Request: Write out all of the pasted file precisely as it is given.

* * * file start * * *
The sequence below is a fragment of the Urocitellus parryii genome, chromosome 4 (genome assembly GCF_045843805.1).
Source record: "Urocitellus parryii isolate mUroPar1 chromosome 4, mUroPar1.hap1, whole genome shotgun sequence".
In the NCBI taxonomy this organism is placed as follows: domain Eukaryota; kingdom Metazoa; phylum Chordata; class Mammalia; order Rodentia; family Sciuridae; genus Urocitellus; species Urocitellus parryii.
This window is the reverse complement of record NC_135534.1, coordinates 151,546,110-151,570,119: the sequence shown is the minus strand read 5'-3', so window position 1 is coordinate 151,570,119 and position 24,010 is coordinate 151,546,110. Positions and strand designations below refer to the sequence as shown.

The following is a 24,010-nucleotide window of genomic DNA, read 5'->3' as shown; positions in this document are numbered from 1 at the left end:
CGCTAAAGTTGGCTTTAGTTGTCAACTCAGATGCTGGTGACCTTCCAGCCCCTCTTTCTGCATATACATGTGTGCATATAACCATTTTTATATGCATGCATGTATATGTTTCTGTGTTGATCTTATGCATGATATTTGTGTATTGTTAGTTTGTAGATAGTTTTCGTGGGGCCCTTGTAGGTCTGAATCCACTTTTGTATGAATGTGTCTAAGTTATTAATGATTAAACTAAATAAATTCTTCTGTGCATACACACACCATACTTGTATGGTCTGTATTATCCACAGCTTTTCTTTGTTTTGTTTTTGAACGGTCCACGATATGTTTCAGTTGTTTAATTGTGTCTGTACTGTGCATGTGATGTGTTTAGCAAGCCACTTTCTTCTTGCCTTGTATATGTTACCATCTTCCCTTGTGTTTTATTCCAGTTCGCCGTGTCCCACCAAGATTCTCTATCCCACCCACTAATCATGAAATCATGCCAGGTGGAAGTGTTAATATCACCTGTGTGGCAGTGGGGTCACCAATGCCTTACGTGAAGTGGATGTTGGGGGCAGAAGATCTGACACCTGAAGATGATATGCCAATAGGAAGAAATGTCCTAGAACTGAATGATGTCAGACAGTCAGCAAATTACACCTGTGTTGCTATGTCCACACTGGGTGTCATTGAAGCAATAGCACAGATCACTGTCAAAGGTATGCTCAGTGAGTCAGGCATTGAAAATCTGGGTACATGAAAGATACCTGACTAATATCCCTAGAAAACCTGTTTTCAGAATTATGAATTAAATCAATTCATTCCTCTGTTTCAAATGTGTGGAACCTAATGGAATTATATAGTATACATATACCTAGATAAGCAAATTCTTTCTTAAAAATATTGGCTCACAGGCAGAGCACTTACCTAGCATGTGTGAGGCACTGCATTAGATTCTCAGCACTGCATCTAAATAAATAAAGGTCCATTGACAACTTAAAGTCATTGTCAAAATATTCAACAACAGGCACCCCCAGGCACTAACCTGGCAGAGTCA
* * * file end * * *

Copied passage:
The sequence below is a fragment of the Urocitellus parryii genome, chromosome 4 (genome assembly GCF_045843805.1).
Source record: "Urocitellus parryii isolate mUroPar1 chromosome 4, mUroPar1.hap1, whole genome shotgun sequence".
In the NCBI taxonomy this organism is placed as follows: domain Eukaryota; kingdom Metazoa; phylum Chordata; class Mammalia; order Rodentia; family Sciuridae; genus Urocitellus; species Urocitellus parryii.
This window is the reverse complement of record NC_135534.1, coordinates 151,546,110-151,570,119: the sequence shown is the minus strand read 5'-3', so window position 1 is coordinate 151,570,119 and position 24,010 is coordinate 151,546,110. Positions and strand designations below refer to the sequence as shown.

The following is a 24,010-nucleotide window of genomic DNA, read 5'->3' as shown; positions in this document are numbered from 1 at the left end:
CGCTAAAGTTGGCTTTAGTTGTCAACTCAGATGCTGGTGACCTTCCAGCCCCTCTTTCTGCATATACATGTGTGCATATAACCATTTTTATATGCATGCATGTATATGTTTCTGTGTTGATCTTATGCATGATATTTGTGTATTGTTAGTTTGTAGATAGTTTTCGTGGGGCCCTTGTAGGTCTGAATCCACTTTTGTATGAATGTGTCTAAGTTATTAATGATTAAACTAAATAAATTCTTCTGTGCATACACACACCATACTTGTATGGTCTGTATTATCCACAGCTTTTCTTTGTTTTGTTTTTGAACGGTCCACGATATGTTTCAGTTGTTTAATTGTGTCTGTACTGTGCATGTGATGTGTTTAGCAAGCCACTTTCTTCTTGCCTTGTATATGTTACCATCTTCCCTTGTGTTTTATTCCAGTTCGCCGTGTCCCACCAAGATTCTCTATCCCACCCACTAATCATGAAATCATGCCAGGTGGAAGTGTTAATATCACCTGTGTGGCAGTGGGGTCACCAATGCCTTACGTGAAGTGGATGTTGGGGGCAGAAGATCTGACACCTGAAGATGATATGCCAATAGGAAGAAATGTCCTAGAACTGAATGATGTCAGACAGTCAGCAAATTACACCTGTGTTGCTATGTCCACACTGGGTGTCATTGAAGCAATAGCACAGATCACTGTCAAAGGTATGCTCAGTGAGTCAGGCATTGAAAATCTGGGTACATGAAAGATACCTGACTAATATCCCTAGAAAACCTGTTTTCAGAATTATGAATTAAATCAATTCATTCCTCTGTTTCAAATGTGTGGAACCTAATGGAATTATATAGTATACATATACCTAGATAAGCAAATTCTTTCTTAAAAATATTGGCTCACAGGCAGAGCACTTACCTAGCATGTGTGAGGCACTGCATTAGATTCTCAGCACTGCATCTAAATAAATAAAGGTCCATTGACAACTTAAAGTCATTGTCAAAATATTCAACAACAGGCACCCCCAGGCACTAACCTGGCAGAGTCA